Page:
I agree that To Catch a Predator is ridiculously out of bounds. What is perhaps worse than the prison sentences is the fact that these men have their reputations ruined on national television - and all for ratings. One of the victims committed suicide while the crew were waiting outside his house. I'm not defending men who chat with teenage girls on the internet, but ruining people's lives for TV spectacle seems sinister to me.
  #5  
Old 10-06-2011, 10:45 PM
ZPG Zealot ZPG Zealot is offline
Guest
 
Join Date: Mar 2003
Internet predators luring teenagers are the 21st century version of the satanic cult abusing children hysteria the U.S. had in the 80s and early 90s (check out the book Satantic Panic for a more detailed explanation of how the stupidity works in moral panics). American statutory rape laws are such that an underaged person can never actually be considered capable of consenting to sex with someone older than them (outside of a narrow age range covered under the Romeo & Juliet laws). Why is this, and why are the sentences the way? Welll, I think it's because it allows local politicians and law enforcement to say they are tough on child predators and it allows lazy or incompetent parents to feel better and believe that someone else is protecting their child.

Last edited by ZPG Zealot; 10-06-2011 at 10:46 PM..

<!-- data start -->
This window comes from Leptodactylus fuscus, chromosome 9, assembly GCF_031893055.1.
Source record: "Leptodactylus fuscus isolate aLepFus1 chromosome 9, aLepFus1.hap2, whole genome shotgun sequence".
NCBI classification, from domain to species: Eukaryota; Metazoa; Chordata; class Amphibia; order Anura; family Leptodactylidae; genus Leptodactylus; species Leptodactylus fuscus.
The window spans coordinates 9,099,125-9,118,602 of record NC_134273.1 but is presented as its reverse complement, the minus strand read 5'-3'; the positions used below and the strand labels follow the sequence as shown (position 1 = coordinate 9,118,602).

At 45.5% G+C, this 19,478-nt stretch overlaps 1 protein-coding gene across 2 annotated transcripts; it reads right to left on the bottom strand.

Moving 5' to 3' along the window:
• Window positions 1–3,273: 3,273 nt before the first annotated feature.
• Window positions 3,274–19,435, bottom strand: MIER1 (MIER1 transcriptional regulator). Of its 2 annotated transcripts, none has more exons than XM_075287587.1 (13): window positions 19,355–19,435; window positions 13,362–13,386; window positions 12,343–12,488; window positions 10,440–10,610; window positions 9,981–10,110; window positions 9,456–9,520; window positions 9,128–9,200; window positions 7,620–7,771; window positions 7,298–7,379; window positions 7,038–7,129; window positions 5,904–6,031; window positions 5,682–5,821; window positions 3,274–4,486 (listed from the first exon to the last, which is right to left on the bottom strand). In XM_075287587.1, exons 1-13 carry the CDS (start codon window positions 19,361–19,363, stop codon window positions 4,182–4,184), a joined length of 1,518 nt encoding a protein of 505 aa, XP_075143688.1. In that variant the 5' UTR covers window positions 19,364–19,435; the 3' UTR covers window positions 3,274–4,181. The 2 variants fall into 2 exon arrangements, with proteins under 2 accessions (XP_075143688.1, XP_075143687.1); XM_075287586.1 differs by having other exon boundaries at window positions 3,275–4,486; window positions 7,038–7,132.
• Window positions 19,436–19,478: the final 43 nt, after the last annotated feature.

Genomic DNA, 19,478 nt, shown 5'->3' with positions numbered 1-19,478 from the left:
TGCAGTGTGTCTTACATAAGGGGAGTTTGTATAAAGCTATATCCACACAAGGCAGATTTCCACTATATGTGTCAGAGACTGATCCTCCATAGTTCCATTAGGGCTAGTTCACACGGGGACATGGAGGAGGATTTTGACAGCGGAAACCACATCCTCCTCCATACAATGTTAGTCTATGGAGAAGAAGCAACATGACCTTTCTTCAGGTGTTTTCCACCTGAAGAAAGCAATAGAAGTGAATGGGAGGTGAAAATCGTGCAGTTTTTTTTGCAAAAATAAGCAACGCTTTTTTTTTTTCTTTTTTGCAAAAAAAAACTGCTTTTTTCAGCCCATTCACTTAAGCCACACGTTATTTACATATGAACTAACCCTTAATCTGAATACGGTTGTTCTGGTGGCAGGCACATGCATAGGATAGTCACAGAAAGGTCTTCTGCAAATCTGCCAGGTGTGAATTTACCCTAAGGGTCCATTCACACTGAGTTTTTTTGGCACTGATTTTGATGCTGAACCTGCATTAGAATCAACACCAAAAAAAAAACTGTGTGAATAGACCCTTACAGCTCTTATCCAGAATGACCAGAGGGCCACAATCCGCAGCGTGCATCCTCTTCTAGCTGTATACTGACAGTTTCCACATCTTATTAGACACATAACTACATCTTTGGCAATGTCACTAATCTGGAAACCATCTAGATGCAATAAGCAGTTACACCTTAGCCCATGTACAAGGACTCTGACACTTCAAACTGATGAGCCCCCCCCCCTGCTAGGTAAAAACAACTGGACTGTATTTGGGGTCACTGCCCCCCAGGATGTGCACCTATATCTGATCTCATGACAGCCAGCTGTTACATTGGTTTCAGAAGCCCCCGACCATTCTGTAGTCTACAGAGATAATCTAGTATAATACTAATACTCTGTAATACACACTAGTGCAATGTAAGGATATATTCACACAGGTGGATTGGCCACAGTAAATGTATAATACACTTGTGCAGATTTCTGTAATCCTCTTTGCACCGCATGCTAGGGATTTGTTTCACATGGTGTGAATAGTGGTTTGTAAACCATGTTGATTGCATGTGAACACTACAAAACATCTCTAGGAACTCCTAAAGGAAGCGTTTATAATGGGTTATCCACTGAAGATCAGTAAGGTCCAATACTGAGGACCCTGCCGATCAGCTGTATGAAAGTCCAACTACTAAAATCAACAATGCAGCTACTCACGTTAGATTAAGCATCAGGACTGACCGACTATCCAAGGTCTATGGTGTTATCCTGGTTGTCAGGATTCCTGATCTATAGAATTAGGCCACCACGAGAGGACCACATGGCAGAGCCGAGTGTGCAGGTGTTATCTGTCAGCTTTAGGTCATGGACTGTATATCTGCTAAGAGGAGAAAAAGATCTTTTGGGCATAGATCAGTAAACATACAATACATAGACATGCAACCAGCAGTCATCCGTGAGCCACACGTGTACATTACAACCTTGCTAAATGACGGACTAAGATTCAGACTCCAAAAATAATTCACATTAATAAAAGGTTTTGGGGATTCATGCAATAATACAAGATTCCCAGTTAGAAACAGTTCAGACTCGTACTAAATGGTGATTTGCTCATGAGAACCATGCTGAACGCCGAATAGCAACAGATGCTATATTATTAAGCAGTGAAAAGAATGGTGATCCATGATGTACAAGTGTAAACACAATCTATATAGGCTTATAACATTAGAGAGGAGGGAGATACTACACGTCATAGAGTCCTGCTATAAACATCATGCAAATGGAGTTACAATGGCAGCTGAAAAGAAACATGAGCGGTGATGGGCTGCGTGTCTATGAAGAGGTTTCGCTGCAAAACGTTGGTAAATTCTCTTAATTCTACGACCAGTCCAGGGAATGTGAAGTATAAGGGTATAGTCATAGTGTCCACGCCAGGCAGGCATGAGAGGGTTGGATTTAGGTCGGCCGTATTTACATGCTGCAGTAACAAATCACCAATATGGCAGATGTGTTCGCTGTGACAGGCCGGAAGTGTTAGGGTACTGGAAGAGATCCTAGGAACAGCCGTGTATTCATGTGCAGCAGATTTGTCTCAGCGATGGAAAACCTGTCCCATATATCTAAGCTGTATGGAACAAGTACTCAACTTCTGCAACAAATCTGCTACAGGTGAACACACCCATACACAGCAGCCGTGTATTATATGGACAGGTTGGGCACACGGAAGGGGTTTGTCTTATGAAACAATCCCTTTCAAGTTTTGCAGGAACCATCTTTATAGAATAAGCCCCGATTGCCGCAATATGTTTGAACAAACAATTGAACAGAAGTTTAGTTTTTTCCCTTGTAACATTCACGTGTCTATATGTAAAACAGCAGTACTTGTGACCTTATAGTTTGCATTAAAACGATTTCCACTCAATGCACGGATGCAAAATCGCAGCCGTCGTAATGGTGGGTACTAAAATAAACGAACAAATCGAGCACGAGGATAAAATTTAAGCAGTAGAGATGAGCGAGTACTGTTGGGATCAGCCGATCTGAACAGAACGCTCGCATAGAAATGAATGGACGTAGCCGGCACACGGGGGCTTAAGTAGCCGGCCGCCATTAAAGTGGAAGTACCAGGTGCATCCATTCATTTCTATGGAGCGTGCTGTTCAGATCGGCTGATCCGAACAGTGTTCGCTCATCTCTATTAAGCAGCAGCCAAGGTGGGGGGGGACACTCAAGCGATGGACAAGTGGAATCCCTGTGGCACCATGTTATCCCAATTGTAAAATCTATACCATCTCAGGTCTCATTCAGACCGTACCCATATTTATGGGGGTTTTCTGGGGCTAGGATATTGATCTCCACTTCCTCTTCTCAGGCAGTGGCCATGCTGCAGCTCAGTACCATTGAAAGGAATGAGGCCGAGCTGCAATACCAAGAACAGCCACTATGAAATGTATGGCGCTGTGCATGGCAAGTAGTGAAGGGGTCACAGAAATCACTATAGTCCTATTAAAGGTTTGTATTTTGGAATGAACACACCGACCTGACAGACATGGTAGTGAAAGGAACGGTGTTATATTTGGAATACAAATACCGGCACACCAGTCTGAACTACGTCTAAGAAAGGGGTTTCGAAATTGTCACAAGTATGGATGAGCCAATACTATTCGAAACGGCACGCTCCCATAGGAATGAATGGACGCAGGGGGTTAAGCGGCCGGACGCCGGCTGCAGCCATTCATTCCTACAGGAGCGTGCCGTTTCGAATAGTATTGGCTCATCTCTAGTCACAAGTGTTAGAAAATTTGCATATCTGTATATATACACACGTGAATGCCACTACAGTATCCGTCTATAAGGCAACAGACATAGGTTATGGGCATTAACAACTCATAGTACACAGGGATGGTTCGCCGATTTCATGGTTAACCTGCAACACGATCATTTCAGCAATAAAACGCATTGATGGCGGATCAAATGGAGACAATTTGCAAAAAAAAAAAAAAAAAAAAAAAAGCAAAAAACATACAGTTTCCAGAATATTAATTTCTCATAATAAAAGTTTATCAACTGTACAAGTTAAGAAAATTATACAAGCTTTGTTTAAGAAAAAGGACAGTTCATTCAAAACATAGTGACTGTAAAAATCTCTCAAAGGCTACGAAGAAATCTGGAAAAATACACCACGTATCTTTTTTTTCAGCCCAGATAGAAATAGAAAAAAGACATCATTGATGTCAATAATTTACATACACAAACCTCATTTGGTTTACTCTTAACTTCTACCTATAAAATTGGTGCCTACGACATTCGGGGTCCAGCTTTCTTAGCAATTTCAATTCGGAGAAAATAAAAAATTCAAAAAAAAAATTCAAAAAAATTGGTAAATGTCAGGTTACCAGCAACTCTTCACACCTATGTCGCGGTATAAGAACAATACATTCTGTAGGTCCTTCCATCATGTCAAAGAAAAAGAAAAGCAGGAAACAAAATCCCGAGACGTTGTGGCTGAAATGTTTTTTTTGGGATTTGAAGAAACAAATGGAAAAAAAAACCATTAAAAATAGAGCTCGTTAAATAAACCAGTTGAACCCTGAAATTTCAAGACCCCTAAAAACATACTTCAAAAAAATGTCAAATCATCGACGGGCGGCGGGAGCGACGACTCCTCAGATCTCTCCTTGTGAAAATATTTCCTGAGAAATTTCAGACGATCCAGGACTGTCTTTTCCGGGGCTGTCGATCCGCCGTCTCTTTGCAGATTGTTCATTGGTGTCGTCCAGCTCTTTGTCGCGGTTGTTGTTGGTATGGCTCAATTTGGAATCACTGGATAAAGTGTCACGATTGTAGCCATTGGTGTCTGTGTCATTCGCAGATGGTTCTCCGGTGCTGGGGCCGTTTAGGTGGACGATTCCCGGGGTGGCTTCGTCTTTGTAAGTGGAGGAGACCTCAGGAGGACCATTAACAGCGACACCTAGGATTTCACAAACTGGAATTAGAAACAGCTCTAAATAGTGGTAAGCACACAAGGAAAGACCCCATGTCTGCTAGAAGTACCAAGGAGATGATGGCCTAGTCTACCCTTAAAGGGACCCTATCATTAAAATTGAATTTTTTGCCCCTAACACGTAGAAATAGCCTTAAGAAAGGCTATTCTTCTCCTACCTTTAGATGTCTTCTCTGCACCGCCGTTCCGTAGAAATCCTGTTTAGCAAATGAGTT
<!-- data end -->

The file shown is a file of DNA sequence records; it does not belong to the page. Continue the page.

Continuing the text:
#6  
Old 10-06-2011, 10:52 PM
Capitaine Zombie Capitaine Zombie is offline
Guest
 
Join Date: Sep 2010
I dont understand the legality of police forces assisting a TV show. I would have thought that that kind of shit would taint the evidence.
  #7  
Old 10-06-2011, 11:08 PM
Tom Tildrum Tom Tildrum is offline
Charter Member
 
Join Date: Apr 2002
Location: Falls Church, Va.
Posts: 9,876
Quote:
Originally Posted by Capitaine Zombie View Post
Can you post a link with some material ?
I think you mean, [Chris Hansen]Can you post a link with some material?[/Chris Hansen]
  #8  
Old 10-07-2011, 01:00 AM
SciFiSam SciFiSam is online now
Guest
 
Join Date: Mar 2003
They get arrested for crossing state lines to procure sex from a minor. They always suggest the visit themselves, not the people pretending to be a child, and are explicit about what they're going to do once they get there.

TBH, as much as I disliked the show (I watched it only because I was subtitling it) I never felt sorry for the paedophiles. They weren't led into what they were saying or doing - it was all their choice and their own words. One of them had, in his car, not only sex toys and condoms but duct tape and a gun, all together in one bag to take into the house.

It was basically a show where everyone including the viewers were horrible people.

Quote:
Originally Posted by Capitaine Zombie View Post
I dont understand the legality of police forces assisting a TV show. I would have thought that that kind of shit would taint the evidence.
Quite a few of the arrests never made it to court. I'm having trouble finding a cite other than Wikipedia for this right now though.
  #9  
Old 10-07-2011, 01:02 AM
ModernPrimate ModernPrimate is offline
BANNED
 
Join Date: Sep 2011
Posts: 160
Quote:
Originally Posted by Capitaine Zombie View Post